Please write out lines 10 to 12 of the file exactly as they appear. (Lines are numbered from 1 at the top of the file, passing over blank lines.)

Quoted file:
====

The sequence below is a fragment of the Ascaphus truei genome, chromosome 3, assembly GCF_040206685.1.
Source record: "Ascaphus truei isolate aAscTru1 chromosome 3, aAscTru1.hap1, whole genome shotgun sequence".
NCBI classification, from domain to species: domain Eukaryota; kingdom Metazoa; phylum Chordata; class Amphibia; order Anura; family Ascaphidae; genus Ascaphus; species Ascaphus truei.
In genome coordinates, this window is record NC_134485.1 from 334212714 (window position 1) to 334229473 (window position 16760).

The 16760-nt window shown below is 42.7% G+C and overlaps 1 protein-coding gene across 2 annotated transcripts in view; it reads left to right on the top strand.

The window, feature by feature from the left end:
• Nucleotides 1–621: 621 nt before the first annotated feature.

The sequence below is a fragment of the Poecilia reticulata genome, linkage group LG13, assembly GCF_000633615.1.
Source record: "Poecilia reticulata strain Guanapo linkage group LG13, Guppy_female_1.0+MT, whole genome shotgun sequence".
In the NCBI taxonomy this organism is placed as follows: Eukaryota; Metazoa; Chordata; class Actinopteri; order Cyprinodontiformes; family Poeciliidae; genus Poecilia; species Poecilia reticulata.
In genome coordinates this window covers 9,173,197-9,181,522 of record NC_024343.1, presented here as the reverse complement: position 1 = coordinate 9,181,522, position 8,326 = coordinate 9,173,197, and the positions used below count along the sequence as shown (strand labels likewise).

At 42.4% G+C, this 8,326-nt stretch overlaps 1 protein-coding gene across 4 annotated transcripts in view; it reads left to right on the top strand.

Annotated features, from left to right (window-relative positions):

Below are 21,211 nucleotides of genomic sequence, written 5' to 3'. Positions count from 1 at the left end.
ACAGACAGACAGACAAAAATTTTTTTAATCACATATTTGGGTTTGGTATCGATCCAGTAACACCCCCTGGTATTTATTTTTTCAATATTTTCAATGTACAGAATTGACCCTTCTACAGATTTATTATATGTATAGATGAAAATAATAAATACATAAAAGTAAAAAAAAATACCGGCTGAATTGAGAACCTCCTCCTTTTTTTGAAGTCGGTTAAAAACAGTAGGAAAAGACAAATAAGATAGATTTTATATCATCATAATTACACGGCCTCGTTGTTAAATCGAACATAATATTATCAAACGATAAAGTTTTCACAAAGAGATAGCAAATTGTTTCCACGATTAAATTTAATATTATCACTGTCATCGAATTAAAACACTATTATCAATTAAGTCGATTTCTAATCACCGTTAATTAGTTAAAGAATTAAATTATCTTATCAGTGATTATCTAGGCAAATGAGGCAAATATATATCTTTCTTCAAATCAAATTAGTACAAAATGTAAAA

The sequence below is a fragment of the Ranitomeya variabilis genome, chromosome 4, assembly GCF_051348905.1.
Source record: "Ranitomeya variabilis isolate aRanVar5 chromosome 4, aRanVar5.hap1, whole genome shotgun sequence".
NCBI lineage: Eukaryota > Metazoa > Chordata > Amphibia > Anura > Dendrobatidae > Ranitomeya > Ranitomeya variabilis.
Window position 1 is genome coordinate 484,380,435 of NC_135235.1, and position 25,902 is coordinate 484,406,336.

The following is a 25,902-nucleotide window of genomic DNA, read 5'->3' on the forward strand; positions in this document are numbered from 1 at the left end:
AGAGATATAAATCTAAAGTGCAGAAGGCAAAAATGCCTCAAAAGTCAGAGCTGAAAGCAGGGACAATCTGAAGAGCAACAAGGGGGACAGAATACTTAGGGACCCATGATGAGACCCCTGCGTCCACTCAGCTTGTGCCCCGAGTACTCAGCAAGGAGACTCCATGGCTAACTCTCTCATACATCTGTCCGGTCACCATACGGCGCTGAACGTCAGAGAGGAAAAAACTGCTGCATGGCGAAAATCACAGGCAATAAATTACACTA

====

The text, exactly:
In the NCBI taxonomy this organism is placed as follows: Eukaryota; Metazoa; Chordata; class Actinopteri; order Cyprinodontiformes; family Poeciliidae; genus Poecilia; species Poecilia reticulata.
In genome coordinates this window covers 9,173,197-9,181,522 of record NC_024343.1, presented here as the reverse complement: position 1 = coordinate 9,181,522, position 8,326 = coordinate 9,173,197, and the positions used below count along the sequence as shown (strand labels likewise).

At 42.4% G+C, this 8,326-nt stretch overlaps 1 protein-coding gene across 4 annotated transcripts in view; it reads left to right on the top strand.